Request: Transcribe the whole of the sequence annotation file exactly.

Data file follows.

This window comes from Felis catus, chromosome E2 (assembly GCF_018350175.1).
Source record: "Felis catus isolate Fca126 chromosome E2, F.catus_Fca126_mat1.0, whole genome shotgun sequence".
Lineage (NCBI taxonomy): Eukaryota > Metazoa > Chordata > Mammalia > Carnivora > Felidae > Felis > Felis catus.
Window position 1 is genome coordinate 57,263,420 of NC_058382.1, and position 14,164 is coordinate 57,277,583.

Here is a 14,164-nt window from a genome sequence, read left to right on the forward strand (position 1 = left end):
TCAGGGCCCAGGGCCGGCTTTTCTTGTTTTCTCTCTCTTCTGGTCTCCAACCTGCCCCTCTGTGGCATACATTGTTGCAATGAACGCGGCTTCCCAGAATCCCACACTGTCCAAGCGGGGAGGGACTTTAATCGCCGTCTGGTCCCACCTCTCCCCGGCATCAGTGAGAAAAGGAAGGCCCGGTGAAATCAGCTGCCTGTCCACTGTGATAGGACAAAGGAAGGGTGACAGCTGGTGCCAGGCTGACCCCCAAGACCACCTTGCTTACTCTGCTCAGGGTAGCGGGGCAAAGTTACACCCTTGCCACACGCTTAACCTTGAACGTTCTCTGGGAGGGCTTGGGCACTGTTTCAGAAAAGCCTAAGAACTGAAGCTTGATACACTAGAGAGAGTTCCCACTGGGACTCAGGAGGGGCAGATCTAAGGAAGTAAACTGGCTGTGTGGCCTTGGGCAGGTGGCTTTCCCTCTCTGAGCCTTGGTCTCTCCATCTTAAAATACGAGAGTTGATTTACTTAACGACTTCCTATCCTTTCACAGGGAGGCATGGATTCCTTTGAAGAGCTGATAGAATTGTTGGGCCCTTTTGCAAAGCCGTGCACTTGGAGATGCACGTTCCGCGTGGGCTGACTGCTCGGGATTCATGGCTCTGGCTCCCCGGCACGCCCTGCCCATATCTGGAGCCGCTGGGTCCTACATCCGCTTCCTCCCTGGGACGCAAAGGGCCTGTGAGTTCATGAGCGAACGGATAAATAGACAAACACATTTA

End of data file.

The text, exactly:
This window comes from Felis catus, chromosome E2 (assembly GCF_018350175.1).
Source record: "Felis catus isolate Fca126 chromosome E2, F.catus_Fca126_mat1.0, whole genome shotgun sequence".
Lineage (NCBI taxonomy): Eukaryota > Metazoa > Chordata > Mammalia > Carnivora > Felidae > Felis > Felis catus.
Window position 1 is genome coordinate 57,263,420 of NC_058382.1, and position 14,164 is coordinate 57,277,583.

Here is a 14,164-nt window from a genome sequence, read left to right on the forward strand (position 1 = left end):
TCAGGGCCCAGGGCCGGCTTTTCTTGTTTTCTCTCTCTTCTGGTCTCCAACCTGCCCCTCTGTGGCATACATTGTTGCAATGAACGCGGCTTCCCAGAATCCCACACTGTCCAAGCGGGGAGGGACTTTAATCGCCGTCTGGTCCCACCTCTCCCCGGCATCAGTGAGAAAAGGAAGGCCCGGTGAAATCAGCTGCCTGTCCACTGTGATAGGACAAAGGAAGGGTGACAGCTGGTGCCAGGCTGACCCCCAAGACCACCTTGCTTACTCTGCTCAGGGTAGCGGGGCAAAGTTACACCCTTGCCACACGCTTAACCTTGAACGTTCTCTGGGAGGGCTTGGGCACTGTTTCAGAAAAGCCTAAGAACTGAAGCTTGATACACTAGAGAGAGTTCCCACTGGGACTCAGGAGGGGCAGATCTAAGGAAGTAAACTGGCTGTGTGGCCTTGGGCAGGTGGCTTTCCCTCTCTGAGCCTTGGTCTCTCCATCTTAAAATACGAGAGTTGATTTACTTAACGACTTCCTATCCTTTCACAGGGAGGCATGGATTCCTTTGAAGAGCTGATAGAATTGTTGGGCCCTTTTGCAAAGCCGTGCACTTGGAGATGCACGTTCCGCGTGGGCTGACTGCTCGGGATTCATGGCTCTGGCTCCCCGGCACGCCCTGCCCATATCTGGAGCCGCTGGGTCCTACATCCGCTTCCTCCCTGGGACGCAAAGGGCCTGTGAGTTCATGAGCGAACGGATAAATAGACAAACACATTTA